Houses Of Cards And Hot Potatoes

Sharyl Attkisson is an investigative correspondent for CBS News.
The crash of the real estate market is a true national crisis. But if the right people had looked hard enough, they might have seen it coming a mile away. A lot of home appraisers did. They knew the whole market was being built on a house of cards. And they've been raising red flags for years but nobody seemed to be listening.

According to regulators, appraisers are designed to be the linchpin in the home sales process – the only ones in the chain that don't have a financial incentive to inflate the value of a home. They're paid a flat fee rather than a commission on the sale.

But the whole works got messed up when, appraisers say, lenders and realtors started telling them what value to hit ahead of time. If appraisers wanted an appraisal job, they'd have to guarantee the appraisal in advance ... often sight unseen.

That's against the law in almost every state, according to appraisers, but nobody was cracking down on it. Many appraisers found that when they wouldn't agree to an inflated appraisal, they wouldn't get work. Some went along with it. Others didn't and went out of business. And the value of real estate kept going up and up and up.

There are all kinds of reasons why this contributed to the current mortgage crisis. When appraisals are too high, buyers start out happy: They may have to put less cash down, or it can let them appear they made a bigger down payment than they did. They may even get money back on a refinancing ... enough for a home improvement or a vacation. Problem is: none of that comes free. They're committed to big payments on their big loans and can't, in the end, afford them. Or maybe the payments started out reasonable, but the homeowner got talked into an Adjustable Rate Mortgage (ARM); their monthly payments quickly skyrocket into unaffordable territory. They try to sell the house, but find they can't sell it for as much as they owe ... because the original appraisal wasn't true. Even the bank or other mortgage holder is stuck: If they foreclose on the property for missed payments, they lose money too because the home isn't worth what's owed.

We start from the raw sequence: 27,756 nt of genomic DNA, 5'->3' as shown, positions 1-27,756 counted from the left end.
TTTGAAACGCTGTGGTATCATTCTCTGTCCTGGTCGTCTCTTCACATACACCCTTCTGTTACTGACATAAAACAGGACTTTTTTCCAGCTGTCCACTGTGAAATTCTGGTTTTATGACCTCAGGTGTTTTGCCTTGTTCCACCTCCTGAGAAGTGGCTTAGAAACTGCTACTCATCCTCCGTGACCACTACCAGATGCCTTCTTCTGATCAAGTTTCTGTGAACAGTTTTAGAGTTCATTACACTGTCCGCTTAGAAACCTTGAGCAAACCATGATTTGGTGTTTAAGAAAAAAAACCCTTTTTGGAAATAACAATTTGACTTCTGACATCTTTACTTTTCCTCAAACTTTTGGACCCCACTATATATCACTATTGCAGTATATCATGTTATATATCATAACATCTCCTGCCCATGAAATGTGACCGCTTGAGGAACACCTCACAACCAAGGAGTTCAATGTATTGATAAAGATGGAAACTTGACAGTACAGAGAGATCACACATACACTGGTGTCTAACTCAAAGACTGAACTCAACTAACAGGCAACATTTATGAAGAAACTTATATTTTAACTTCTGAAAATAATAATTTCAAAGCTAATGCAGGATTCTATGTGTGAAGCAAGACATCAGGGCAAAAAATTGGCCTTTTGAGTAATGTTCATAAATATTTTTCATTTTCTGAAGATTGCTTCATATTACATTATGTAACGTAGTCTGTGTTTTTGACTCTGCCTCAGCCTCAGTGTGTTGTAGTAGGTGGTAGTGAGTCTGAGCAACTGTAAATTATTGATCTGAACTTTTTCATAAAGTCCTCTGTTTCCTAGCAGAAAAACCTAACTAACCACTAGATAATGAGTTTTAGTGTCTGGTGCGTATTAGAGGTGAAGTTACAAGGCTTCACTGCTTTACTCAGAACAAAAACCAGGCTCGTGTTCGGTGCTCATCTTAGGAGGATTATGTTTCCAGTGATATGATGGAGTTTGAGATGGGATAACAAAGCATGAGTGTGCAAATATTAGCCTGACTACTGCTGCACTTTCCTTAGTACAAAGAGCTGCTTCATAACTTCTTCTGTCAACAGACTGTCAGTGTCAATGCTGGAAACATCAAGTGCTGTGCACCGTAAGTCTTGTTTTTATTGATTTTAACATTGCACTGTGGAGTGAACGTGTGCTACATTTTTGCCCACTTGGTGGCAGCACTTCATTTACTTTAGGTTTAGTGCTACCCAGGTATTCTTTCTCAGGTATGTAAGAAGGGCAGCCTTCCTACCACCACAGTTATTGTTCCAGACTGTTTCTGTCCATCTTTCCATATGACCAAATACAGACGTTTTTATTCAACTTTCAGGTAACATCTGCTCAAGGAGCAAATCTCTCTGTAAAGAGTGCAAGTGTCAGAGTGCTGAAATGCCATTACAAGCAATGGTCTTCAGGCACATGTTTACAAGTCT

Why did the lenders go along – even solicit the inflated appraisals – if they were going to get left holding the bag at the end of the day? Because there's such a lucrative market in selling the mortgages. A lender that makes a risky loan with a bad appraisal and simply sells the mortgage (along with the undisclosed risk) on the secondary market before anyone figures it out. Who's to know? It's sort of like the old game of Hot Potato: If you can make your money and then get rid of the loan (by selling it to another bank) before it goes belly up, you're in the clear. But a lot of the loans are all going belly up at the same time now, and the financial institutions holding the mortgage are the ones getting burned by the Hot Potato.

Finally the issue of appraisal fraud is getting some attention, albeit a bit late. Two home mortgage giants, Fannie Mae and Freddie Mac, under pressure from New York's Attorney General, have agreed to change their practices. They will soon only buy loans from banks that have processes to ensure independent, reliable appraisals. There's some hope, says the attorney general, that those practices will become the industry standard.

Ideally, it will help do away with the kinds of inflated appraisals on which this house-of-cards real estate market was built.

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    Sharyl Attkisson is a CBS News investigative correspondent based in Washington.